The Bush administration says it's too difficult to fire and redeploy federal workers under the existing civil service system -- so the GOP bill creating the big new "Department of Homeland Security" would make it easier.
The Democrats -- serving their government-employee constituency (for whom preserving civil service protection is Job One) -- counter that making it easier to fire employees would open the door to politicization. As WaPo reports:
Senate Majority Leader Thomas A. Daschle (D-S.D.) warned that too much flexibility would take the federal workforce back to an era when people were hired and fired based on party affiliation and other arbitrary reasons. ….
"I don't want to see someone fired because they're a Republican or a Democrat."
The problem is that both sides are right. The solution to the problem -- the solution that might break the World-War-I-like stalemate now holding up the "Homeland Security" reorganization -- is highly sophisticated, yet Solomonic in its evenhanded wisdom: Make it easier to fire half the workers.
I'm not joking here, not even half-joking. The plan I'm suggesting -- the "50/50 Plan" long proposed by civil-service reformer and Washington Monthly founder Charles Peters -- isn't a glib, superficial, getting-to-"Yes" compromise. It is, I claim, a profound, radical non-compromise. I realized this only after several years of writing earnest, worthy articles on civil service reform -- particularly the problem of firing incompetents -- during the Carter and Reagan years.
Initially, my notion (like the notion of most of the official civil service reformers) was Bushian -- it's too hard to fire incompetent government workers. Make it easier! Why is it too hard? The basic requirements of civil service due process -- notices, hearings, appeals -- may not sound onerous on paper, but to government managers they translate into the knowledge that firing someone means building a paper record and then enduring what can easily be a year of litigation. That means it's usually easier to try to work around an incompetent than to fire him. The resulting cost to citizens isn't that their government agencies are filled with outright slackers and dolts; it's that their government agencies are filled with ordinary people of ordinary talent -- and spouses, children, and hobbies -- who know they only have to try hard enough not to get fired. I didn't believe this until I worked in the federal bureaucracy briefly, in 1977, and then left for a small, private business where employees could be hired and fired at will and results actually mattered.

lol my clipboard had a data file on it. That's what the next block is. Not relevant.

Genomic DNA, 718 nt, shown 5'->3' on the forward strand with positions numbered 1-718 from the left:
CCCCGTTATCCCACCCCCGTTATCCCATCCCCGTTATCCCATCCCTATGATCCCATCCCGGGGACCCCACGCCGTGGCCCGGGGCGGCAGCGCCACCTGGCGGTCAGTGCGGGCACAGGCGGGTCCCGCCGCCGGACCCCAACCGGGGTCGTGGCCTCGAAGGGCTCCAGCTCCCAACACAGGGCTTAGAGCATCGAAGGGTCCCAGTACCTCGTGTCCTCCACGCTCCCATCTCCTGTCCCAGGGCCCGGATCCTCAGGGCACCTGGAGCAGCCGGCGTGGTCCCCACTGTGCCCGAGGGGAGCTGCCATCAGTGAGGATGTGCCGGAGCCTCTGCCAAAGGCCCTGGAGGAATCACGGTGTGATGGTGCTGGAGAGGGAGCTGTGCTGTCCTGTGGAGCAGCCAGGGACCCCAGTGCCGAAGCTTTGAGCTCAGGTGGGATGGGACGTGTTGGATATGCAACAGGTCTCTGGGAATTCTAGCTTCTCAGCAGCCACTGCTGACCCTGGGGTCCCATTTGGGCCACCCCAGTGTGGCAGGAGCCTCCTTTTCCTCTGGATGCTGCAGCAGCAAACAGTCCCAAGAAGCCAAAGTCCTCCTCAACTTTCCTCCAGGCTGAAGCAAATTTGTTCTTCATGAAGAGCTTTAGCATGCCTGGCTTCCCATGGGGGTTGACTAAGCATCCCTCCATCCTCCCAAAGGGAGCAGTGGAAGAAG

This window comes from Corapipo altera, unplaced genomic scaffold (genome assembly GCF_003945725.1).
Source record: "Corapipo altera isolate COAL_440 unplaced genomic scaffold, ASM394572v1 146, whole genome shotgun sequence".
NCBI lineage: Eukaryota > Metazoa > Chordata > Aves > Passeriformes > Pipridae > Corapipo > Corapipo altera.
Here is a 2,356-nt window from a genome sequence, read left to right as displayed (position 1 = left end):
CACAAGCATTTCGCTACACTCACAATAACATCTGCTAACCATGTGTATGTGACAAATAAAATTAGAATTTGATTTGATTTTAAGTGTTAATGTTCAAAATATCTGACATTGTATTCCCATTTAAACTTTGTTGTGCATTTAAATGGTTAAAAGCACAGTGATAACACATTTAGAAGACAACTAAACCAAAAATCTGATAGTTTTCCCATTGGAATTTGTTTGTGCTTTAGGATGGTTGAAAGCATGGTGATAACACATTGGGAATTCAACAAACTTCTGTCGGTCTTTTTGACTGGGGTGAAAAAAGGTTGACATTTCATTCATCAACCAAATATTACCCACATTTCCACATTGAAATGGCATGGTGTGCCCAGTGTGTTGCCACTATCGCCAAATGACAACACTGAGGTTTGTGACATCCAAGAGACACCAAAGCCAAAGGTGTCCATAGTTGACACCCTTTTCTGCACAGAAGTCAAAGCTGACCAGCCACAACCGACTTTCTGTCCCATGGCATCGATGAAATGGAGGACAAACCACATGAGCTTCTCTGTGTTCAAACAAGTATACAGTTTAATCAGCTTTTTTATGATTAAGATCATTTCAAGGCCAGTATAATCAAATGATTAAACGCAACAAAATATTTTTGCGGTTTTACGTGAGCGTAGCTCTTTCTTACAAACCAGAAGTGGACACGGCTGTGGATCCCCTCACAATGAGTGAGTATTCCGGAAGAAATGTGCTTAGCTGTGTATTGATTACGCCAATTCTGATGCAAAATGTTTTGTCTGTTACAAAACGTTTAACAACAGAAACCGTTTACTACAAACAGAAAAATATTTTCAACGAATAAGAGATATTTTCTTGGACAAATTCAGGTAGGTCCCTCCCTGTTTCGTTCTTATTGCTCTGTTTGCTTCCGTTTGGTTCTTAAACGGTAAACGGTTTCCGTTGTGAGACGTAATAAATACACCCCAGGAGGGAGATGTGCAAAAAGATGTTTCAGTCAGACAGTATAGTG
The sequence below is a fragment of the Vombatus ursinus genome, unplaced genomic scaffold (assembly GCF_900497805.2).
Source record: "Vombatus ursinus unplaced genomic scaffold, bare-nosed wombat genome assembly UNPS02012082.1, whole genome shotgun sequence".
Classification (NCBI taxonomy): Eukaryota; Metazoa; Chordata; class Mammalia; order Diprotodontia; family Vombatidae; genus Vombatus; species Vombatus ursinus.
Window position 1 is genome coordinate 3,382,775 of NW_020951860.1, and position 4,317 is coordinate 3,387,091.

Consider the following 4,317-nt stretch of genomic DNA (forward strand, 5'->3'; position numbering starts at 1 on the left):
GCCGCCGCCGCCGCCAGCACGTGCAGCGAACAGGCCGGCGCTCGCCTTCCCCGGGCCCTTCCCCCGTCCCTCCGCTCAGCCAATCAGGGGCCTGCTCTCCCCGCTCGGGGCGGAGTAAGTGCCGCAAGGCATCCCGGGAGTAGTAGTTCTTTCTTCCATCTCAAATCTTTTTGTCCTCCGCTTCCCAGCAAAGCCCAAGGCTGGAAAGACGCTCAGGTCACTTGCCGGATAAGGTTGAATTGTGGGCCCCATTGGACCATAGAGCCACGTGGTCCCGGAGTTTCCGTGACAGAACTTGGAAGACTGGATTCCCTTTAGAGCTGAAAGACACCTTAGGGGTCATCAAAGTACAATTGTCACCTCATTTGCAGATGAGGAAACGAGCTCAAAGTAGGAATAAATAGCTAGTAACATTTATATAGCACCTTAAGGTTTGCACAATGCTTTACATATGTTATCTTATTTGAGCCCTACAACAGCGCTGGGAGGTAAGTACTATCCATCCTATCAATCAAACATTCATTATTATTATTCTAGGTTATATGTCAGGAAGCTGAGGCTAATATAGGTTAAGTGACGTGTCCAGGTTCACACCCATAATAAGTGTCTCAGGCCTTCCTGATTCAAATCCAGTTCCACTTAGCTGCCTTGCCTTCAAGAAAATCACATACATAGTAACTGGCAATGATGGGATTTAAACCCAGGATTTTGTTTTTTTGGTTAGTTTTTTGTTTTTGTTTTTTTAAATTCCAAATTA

The Bushies are surely right to seek better than the usual performance from their new anti-terror department. But what should the rules be? If all federal employees could be hired and fired at will, that really might turn all government into a patronage system. (The accepted term for those few federal employees who can be fired "at will" is "political appointees.") The costs of a full-bore patronage system are familiar too: loss of institutional memory (as the losing party's workers get fired), employees who are too scared of being sacked to blow the whistle (the way protected civil servants famously blew the whistle on Nixon).
OK, you say (as I used to say) -- let's find the level of due process that makes it difficult to fire an employee for bad reasons (e.g., because of his party affiliation) but still makes it easy enough to fire him for mediocre performance. Then we can mandate that level across the board. Why not?
Because there is no such level, that's why not.
If you make it easy enough to fire workers for mediocrity, you also make it easy to fire workers for all the other reasons bosses might want to fire workers, including purely political reasons (e.g., because they are Democrats). Trying to distinguish between the reasons for a firing -- declaring, for example, that managers can fire workers instantly for poor performance but only after notices and hearings if ideology is involved -- isn't a solution to this dilemma. Just determining which rule should apply -- i.e., whether the firing is for performance or ideology -- will take so many notices and hearings that you might as well have required them in the first place.